This vessel could have twins, but why when there are good bow thrusters out there these days. Good big single 6-cylinder is less expensive to purchase, and easier to maintain.
Kind of interesting that you consider or a cat or a slow monohull motorsailor. If you want a boat that will motor almost all the time why not a motor cat? Probably you would spend less money in diesel then with the heavier monohull motorsailor, sails and all.
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Old 11-05-2014, 10:52   #488
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Raised Saloon on a Monohull

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Originally Posted by thinwater View Post
In my wife's case .... Another thing that is very important to her, and I believe helps all people, is being able to see the horizon; either being on-deck or in a raised salon helps. In fact, she can't handle cats with cabins forward (no forward view) or monohulls with salons below.....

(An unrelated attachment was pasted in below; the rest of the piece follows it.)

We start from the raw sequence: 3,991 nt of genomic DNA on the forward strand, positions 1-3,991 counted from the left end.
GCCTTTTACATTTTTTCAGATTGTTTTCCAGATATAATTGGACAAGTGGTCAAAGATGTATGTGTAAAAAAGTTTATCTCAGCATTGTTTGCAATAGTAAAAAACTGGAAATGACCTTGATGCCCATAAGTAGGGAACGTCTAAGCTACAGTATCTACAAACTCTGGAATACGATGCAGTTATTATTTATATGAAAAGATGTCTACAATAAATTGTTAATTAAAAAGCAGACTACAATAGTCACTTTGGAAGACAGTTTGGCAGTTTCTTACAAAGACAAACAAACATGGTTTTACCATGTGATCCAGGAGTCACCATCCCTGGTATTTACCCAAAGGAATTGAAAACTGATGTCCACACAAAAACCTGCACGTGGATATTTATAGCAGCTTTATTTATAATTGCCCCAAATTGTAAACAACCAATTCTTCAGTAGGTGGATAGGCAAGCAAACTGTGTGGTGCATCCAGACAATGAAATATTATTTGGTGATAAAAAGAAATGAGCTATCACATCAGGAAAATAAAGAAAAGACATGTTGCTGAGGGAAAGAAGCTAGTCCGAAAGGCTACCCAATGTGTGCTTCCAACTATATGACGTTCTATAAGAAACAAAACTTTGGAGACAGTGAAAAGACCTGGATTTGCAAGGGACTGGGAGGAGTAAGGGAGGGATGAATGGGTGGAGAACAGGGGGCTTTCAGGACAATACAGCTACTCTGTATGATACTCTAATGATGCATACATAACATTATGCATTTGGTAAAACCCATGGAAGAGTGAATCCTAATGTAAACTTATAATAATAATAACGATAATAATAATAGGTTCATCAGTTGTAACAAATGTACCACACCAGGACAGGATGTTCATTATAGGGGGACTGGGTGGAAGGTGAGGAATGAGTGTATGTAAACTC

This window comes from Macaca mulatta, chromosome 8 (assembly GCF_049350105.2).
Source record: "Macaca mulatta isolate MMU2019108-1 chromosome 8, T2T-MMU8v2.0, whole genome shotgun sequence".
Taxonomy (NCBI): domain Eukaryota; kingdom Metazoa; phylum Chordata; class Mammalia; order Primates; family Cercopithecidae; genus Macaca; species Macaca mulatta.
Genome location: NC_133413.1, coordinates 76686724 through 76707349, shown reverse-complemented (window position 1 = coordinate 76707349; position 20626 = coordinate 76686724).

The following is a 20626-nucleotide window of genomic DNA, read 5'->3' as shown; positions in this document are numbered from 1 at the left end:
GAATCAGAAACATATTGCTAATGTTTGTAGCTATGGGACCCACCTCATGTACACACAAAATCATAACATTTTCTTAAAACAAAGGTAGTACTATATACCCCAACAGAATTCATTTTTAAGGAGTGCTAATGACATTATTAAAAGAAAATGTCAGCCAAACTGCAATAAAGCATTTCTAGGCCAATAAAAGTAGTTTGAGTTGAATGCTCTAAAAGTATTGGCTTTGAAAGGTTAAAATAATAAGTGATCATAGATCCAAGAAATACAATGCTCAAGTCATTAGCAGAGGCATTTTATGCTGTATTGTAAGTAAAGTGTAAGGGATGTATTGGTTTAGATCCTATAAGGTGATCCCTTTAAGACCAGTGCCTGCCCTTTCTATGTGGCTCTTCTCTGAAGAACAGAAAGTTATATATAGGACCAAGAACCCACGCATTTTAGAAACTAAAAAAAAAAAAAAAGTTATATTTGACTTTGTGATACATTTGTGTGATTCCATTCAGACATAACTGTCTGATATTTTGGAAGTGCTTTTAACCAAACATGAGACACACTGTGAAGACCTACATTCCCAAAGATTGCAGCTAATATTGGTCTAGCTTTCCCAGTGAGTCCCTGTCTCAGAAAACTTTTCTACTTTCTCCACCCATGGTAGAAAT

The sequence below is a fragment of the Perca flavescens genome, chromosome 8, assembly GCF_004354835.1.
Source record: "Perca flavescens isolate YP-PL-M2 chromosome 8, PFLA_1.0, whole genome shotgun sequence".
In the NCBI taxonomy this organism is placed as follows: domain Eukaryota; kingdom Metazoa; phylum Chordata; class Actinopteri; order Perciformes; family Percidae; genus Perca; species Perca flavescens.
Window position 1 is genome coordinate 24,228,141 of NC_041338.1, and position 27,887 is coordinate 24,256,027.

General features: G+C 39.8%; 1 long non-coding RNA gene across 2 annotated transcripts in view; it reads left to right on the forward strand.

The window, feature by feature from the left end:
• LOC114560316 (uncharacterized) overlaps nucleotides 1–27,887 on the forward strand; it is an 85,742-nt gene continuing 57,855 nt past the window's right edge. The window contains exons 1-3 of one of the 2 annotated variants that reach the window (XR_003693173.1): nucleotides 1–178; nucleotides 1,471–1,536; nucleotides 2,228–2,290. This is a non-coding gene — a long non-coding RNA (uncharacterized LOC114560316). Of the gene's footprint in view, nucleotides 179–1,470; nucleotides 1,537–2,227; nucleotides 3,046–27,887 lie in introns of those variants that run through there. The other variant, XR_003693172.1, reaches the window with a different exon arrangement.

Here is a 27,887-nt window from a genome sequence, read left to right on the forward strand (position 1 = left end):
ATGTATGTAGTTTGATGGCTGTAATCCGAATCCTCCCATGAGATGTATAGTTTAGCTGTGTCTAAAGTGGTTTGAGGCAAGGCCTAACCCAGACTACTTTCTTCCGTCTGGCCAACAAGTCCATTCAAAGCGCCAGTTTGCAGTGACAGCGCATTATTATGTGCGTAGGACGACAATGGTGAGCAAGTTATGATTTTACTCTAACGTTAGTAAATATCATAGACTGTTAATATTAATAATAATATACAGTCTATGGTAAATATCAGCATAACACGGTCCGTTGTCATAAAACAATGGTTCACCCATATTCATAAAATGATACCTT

I’ve written in the past;
“One particular design has haunted me for years. It was I think a Phil Rhodes design somewhere around 60'~70', a ketch, with a sizable twin engine room, over which was located a grand main saloon with portlights above deck level. This main saloon had great comfort and expansive vista's, and opened onto a sizable aft deck with a fishing chair at its center. There was even a mini-flybridge helm station and a crow's nest. What a great all-around design to liveaboard and travel the world. She could do anything and everything!! I have in 30 years only seen one or two comparable designs, and sadly I lost those clippings and the pictures of the original design, but the concept has remained with me all these years.”